Northern Ireland consults on new gambling laws

Out-Law News | 10 Jan 2020 | 3:51 pm | 1 min. read

Plans to update gambling laws in Northern Ireland have been opened up to consultation.

The Department for Communities (DfC) said it is seeking views on "whether changes are now necessary to ensure Northern Ireland has a more flexible and modern licensing framework capable of responding to the many societal and technical changes which have occurred in the industry".

The consultation, which is open to views until 21 February 2020, addresses a wide range of issues, from the categorisation of gaming machines, the regulation of remote gambling, rules on gambling advertising and the law on promotional prize competitions and draws.

A review of Northern Ireland's gambling laws was announced by the Northern Irish Executive in January 2013, but change never materialised. In more recent times, Northern Ireland has been without a functioning devolved administration after the last Northern Ireland Executive collapsed in early 2017. This has further delayed any legislative reforms.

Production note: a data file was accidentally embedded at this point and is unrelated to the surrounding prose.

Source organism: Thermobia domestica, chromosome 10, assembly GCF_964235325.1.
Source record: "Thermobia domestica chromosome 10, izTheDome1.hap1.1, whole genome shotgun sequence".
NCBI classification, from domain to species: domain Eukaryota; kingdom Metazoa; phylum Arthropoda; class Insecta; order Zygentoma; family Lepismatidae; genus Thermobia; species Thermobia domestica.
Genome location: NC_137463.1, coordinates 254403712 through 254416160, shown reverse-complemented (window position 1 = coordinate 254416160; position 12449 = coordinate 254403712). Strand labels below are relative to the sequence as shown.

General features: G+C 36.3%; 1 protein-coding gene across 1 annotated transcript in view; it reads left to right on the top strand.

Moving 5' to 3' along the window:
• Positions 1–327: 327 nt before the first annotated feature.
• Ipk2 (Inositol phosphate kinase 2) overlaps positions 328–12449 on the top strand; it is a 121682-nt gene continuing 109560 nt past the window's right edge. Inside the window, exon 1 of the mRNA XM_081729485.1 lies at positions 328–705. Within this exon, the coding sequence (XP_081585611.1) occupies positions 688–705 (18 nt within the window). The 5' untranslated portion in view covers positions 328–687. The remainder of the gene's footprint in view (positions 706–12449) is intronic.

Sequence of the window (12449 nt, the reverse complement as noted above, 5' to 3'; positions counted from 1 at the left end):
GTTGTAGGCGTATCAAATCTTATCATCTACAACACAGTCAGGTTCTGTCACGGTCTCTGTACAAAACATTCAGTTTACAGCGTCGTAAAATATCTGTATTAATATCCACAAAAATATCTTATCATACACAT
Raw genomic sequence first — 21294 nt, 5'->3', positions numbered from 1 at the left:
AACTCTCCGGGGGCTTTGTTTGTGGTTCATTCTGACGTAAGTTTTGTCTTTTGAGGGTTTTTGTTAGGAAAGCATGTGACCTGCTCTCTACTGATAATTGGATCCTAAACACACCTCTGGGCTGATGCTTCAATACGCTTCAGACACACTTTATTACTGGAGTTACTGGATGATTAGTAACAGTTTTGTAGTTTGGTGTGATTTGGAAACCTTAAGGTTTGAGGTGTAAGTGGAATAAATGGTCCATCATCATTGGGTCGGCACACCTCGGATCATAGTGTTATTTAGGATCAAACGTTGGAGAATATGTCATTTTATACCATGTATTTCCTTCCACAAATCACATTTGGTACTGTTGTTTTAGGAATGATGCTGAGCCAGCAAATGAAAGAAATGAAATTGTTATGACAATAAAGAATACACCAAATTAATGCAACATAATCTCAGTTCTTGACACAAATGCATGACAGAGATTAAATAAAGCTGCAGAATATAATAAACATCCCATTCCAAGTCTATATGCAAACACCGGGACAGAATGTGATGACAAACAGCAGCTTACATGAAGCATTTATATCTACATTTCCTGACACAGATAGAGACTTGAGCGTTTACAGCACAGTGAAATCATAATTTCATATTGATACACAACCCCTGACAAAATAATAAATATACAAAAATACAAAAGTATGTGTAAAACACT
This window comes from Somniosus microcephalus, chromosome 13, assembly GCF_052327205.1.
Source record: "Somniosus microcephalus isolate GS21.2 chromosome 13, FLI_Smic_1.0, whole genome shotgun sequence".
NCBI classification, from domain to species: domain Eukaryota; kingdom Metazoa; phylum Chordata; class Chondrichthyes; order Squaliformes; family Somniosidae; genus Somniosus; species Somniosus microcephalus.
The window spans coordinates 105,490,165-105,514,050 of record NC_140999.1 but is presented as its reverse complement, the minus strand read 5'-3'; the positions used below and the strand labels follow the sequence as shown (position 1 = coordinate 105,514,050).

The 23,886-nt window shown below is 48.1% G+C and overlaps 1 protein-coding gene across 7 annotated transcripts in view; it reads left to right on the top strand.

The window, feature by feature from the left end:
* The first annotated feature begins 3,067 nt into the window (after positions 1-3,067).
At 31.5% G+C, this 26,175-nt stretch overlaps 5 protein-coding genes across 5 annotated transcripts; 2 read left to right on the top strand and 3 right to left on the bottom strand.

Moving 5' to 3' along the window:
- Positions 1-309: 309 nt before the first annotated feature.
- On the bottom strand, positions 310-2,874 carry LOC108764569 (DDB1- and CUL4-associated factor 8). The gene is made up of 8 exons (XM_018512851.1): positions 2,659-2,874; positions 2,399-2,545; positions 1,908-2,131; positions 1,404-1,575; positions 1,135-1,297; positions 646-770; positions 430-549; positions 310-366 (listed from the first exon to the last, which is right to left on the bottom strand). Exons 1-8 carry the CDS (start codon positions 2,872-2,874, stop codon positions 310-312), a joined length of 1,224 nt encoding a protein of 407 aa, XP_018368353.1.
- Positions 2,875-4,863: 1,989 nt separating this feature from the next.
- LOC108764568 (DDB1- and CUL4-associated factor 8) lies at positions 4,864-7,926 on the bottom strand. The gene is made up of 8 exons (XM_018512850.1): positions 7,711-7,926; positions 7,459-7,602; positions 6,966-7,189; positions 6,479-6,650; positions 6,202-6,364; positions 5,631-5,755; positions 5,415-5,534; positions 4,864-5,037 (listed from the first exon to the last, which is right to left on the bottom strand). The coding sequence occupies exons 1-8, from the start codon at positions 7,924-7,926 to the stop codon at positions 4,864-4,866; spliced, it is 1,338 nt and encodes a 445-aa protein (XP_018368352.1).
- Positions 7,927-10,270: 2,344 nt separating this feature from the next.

"With the existing legislation dating back to 1985, it really fails to address the social and technological realities of gambling in 2020," gambling law expert James Griffiths of Pinsent Masons, the law firm behind Out-Law, said. "Reform is long overdue, and this renewed consultation exercise is an important first step in reframing Northern Ireland’s laws covering a diverse range of areas such as gambling, gaming, lotteries, prize competitions and advertising."

Tracy Meharg, DfC permanent secretary, said: "I know that the gambling industry is an important employer in Northern Ireland and that gambling is an activity which is enjoyed responsibly by a large number of people. However, it is very important to recognise that for some people, gambling has the potential to cause considerable harm. Any future changes to the law must balance the interests of the gambling industry with the need for regulation to protect vulnerable people."

"There is no doubt that the current legislation is outdated and has not kept pace with industry and technological changes. This consultation will allow everyone with an interest in gambling to share their views on the current legislation and will put the department in a position to offer the best advice to an incoming minister on the future regulatory framework," Meharg said.